Florida is home to 46 species of native snakes, only 6 of which are venomous. Venomous snakebites are rare and can often be avoided; however, responding correctly to venomous snakebites is important. Learn more...
Snakes play important roles in our natural ecosystems and should be respected rather than feared. Snakes are important predators that help control rodent populations that can spread disease to humans. They are also important prey for birds, mammals, alligators, and even other snakes. Some non-venomous snakes, such as the Eastern Indigo Snake and Common Kingsnake, even eat venomous snakes!
Florida has also been invaded by four species of non-native snakes, three of which have established breeding populations. These snakes are native to tropical and sub-tropical habitats and are able to survive in Florida's hospitable climate. One introduced species, the Burmese Python, is probably having negative impacts on our native wildlife in the Everglades.
Florida is also home to two groups of legless lizards that are often mistaken for snakes. For more information go to: http://ufwildlife.ifas.ufl.edu/snakes/florida.shtml
Pythons - Native and Non-Native
While Florida has seen a dramatic rise in the python population, only one report has come in of a sighting in our neighborhood. Most of them are down in the Everglades. However, it is important to know what you are looking at should you see a very big snake. The Burmese Python is shown here. If you spot one, report it to
Size ranges from 2 ft. (hatchling) up to 18 ft. (max. ~20 ft.) Its large, heavy body is yellowish tan to light brown. Back and sides are marked with darker reddish brown blotches bordered with black; blotches on the back usually do not touch. Head is marked with a dark brown "V" shaped blotch with a tan line down the center. Whitish tan wedges bordered by dark wedges run from each eye to the corner of the jaw. Belly is unmarked down the center. Scales are smooth and shiny. This snake lays eggs. Its habitats are currently mainly in southern Florida. It is invasive and usually found in or near freshwater aquatic habitats such as marshes, swamps, and canals. It has been found in greatest numbers in the Everglades, but it may be able to adapt to a wide variety of forested and open habitats and could spread throughout Florida and other parts of the southeastern U.S. This species is not native to Florida. It was introduced as a result of accidental escapes and intentional releases of pet snakes. Its diet is alligators, birds, mice, rats, squirrels, rabbits, cats, bobcats, opossums, raccoons, deer and other animals.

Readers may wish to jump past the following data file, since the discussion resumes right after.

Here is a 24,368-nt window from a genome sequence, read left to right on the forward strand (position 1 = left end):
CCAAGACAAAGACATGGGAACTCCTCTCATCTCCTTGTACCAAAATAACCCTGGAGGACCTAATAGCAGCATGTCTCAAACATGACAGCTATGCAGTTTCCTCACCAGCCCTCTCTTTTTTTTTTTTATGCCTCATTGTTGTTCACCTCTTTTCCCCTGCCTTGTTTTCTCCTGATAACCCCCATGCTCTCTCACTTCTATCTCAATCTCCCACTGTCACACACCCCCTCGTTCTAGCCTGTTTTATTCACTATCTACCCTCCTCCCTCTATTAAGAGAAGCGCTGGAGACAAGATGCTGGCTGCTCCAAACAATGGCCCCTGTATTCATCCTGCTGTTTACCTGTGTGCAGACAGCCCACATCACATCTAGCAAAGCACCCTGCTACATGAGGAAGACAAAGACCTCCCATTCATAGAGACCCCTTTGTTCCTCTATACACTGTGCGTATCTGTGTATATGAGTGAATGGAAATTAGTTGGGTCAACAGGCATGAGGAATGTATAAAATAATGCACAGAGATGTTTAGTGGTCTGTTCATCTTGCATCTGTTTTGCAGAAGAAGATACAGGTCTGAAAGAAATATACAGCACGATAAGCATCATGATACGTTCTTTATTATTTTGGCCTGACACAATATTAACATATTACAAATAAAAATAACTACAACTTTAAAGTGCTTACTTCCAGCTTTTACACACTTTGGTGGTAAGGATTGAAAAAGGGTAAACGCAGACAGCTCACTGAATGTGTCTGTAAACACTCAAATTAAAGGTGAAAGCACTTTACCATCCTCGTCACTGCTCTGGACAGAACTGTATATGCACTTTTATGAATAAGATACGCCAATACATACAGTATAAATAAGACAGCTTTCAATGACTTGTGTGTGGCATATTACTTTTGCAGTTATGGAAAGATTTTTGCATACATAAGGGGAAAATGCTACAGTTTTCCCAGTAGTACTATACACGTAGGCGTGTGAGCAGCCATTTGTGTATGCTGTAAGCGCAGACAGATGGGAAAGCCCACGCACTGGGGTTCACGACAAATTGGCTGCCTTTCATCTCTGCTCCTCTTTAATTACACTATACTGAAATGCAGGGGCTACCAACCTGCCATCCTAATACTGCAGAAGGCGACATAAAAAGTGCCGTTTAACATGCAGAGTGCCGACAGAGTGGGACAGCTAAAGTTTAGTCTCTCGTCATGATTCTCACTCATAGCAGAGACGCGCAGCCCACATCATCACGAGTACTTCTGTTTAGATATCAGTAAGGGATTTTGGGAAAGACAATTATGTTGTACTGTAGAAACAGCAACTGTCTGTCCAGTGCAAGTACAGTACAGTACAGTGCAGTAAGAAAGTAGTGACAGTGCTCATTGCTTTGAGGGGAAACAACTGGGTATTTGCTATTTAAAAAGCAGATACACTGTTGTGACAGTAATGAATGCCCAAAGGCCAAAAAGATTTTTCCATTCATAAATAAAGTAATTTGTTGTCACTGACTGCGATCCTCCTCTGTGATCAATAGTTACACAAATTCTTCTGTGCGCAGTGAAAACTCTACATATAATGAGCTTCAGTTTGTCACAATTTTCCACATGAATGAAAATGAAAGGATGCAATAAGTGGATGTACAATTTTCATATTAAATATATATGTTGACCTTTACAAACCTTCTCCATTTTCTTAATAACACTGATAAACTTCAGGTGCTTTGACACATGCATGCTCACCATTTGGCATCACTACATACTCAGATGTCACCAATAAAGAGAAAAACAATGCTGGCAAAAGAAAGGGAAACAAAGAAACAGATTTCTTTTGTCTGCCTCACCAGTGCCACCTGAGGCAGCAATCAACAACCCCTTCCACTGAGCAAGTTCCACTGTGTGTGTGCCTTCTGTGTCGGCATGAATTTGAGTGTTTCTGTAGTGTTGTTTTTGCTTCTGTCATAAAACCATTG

A good guide to pick up to help identify snakes is the “Field Identification of Select Native and Nonnative Reptiles in Florida". This guide also includes native snakes which hopefully you won’t kill. As a rule of thumb, if it’s not 8 feet or more long or as big around as a full size coffee can, don’t kill it!